I remember joining Matrix for the first time, it was 2013 and I was pretty excited to join a well known and professionally run domestic team. With previous riders like Dani King and Jo Rowsell I knew I was going to be well looked after. It was somewhat of a transition for me as before this I’d been in the British Cycling system. I’d got a silver medal in the World Junior track championships, but wasn’t kept on the program, so I really wanted to try to find my feet with Matrix.
I guess for the team it was also a transitions, as they’d supported the Olympic riders up to the games, but they both left for another team, so the 2013 season was going to be a rebuilding process, I liked being a part of that. I had to change my focus fully road and life outside the BC system. It was hard at first but I quickly realised how stress-free racing was, being in such a well organised team, which is probably why I’ve ended up staying with the team for 4 years.
2013 was a good year, I won some smaller events, and had some very solid results in the bigger national criteriums, like 6th in the Ride London GP. The step up to UCI stage races was tough though, but the experience was great. 2014 was a great year for me. The experience from the previous year set me up for a solid Tour of Britain, which was pretty amazing. The first ever women’s event and we held our own. I also rode the Tour of Brittany, an event I didn’t finish in my first season with the team, but again the experience from that stood me in good stead and I worked well for the team there.
Last year was a tough one though. I got ill, and it wasn’t a good time. The team had just stepped up to UCI level and I was excited to get stuck into the classics. The team had always supported and encouraged me to be focused on the classics, and to be ill when the chance came up was really hard. The illness lasted for 12 months really, and wiped out both me, and my season, but the team stuck by me and opened a new door for me this season.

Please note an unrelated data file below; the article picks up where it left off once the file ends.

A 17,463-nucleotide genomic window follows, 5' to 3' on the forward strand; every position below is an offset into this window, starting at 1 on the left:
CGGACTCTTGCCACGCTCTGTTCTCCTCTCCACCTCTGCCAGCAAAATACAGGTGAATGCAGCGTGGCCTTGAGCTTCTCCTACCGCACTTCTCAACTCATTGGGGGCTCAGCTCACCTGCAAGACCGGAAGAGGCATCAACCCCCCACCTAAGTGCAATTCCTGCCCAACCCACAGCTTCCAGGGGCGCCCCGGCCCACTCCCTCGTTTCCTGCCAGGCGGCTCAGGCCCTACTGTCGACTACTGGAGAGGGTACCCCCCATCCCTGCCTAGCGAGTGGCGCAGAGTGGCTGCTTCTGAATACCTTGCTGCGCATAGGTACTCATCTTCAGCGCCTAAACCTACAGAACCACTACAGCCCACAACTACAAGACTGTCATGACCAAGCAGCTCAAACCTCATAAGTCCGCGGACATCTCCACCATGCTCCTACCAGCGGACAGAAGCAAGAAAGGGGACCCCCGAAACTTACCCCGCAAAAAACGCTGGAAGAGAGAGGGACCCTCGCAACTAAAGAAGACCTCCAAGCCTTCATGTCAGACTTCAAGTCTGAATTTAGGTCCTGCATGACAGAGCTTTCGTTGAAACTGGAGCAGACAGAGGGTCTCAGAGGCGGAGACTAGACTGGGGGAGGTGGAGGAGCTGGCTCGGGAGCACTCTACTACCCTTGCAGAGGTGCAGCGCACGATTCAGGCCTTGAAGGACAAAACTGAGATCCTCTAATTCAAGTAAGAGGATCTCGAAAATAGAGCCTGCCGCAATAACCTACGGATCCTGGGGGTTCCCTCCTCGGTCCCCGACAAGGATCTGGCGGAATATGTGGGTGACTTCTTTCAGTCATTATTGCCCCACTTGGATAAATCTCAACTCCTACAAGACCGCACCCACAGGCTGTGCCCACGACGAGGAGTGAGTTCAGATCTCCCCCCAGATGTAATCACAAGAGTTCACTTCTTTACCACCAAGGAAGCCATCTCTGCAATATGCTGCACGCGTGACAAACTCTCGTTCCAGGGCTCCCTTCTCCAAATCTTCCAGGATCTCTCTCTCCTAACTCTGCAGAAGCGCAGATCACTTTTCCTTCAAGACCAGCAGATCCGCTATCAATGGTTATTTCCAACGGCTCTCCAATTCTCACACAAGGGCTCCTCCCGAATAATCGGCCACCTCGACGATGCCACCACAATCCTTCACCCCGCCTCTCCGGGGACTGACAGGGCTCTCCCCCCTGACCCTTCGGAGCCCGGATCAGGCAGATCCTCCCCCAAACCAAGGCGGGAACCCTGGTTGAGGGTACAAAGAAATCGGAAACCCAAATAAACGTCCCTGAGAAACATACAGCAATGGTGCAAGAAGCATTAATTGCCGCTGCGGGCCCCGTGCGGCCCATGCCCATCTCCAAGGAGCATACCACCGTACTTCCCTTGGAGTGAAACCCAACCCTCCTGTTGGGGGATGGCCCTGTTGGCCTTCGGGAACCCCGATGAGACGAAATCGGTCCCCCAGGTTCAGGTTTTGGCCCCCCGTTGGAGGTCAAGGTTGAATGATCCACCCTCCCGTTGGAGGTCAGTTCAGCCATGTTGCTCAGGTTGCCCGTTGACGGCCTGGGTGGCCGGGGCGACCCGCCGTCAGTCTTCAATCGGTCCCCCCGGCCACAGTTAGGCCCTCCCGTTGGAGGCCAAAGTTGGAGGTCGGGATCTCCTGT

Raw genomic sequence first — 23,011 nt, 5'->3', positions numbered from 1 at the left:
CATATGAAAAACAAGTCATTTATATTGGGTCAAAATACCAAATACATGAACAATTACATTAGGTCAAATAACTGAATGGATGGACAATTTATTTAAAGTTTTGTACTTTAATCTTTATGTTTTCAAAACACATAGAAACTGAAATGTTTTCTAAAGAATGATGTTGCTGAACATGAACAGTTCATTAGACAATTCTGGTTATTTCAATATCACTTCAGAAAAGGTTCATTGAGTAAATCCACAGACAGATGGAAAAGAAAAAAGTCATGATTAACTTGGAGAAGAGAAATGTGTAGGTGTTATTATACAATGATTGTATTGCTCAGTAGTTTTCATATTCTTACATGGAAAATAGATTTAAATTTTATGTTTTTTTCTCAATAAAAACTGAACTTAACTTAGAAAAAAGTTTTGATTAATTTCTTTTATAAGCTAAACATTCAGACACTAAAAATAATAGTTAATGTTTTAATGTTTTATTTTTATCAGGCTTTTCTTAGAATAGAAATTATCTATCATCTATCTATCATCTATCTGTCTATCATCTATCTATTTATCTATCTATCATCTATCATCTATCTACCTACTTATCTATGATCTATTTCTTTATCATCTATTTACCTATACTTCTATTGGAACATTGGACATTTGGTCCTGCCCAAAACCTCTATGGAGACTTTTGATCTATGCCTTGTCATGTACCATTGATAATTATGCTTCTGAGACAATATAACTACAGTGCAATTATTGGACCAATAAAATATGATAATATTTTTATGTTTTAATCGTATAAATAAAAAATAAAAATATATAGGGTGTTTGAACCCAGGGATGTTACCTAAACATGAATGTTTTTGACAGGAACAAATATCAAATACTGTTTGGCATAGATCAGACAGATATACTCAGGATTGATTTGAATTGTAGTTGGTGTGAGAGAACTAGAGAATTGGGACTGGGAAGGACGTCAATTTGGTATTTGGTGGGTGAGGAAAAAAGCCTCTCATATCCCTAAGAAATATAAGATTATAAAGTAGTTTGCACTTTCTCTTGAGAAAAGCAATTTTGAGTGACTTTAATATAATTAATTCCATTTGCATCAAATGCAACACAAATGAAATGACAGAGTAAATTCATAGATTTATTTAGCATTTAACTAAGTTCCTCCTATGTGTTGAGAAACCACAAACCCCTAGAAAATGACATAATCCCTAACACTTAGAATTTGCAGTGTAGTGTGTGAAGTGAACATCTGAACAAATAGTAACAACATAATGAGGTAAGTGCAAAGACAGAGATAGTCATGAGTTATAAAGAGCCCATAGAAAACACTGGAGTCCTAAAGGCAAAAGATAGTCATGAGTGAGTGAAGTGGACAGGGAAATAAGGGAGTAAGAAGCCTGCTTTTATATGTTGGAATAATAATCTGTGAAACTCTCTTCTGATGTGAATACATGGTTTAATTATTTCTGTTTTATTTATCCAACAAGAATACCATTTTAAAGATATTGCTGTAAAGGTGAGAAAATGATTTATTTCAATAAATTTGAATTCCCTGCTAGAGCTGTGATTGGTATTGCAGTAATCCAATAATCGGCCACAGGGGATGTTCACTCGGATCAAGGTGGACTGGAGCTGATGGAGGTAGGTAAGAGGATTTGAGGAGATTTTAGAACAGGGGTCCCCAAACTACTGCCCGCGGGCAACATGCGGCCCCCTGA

With a little less structured training and base in the tank due to time off, they offered me the chance to race criteriums in the USA. I didn’t know this chance would come up, but when offered it, I jumped at it. I love crits, and love the atmosphere at these events, but it was a big difference! You can’t compare Europe to America. America has a better atmosphere, and the prize money is huge. Whereas Europe is more the local people watch the races as a social thing and drinking beer (mainly in Belgium). Both are just as competitive as each other though so it’s personal opinion on which is better.
I knew I had a good criterium season in me, they really are my kind of race. I’d of had to of added 3 months of base training during the season while racing to get back to proper road racing form and that just impossible. Not wanting to miss a chunk of season, this offer from the team was just what I needed. I had some good finishes in the UK in the Tour Series and Nocturne, but my experience with the VeloClassic Stans No Tubes team in the USA really made me think it could be a good pathway for me.
For the coming years I see my focus on crit weeks and one day crits as well as a good mix of road races when possible. I have unfinished business with the classics in Europe but I’d like to be able to tackle them again when I’m in a chance of contending with the big guns. So for next few seasons, I’ll be looking to race in the USA, I mean what’s not to love about £6000 primes.
Thanks to everyone at the team for their support over the past 4 years, especially Matrix Fitness for the continued support of women’s cycling in the UK. They’ve changed the game for women riders and deserve recognition.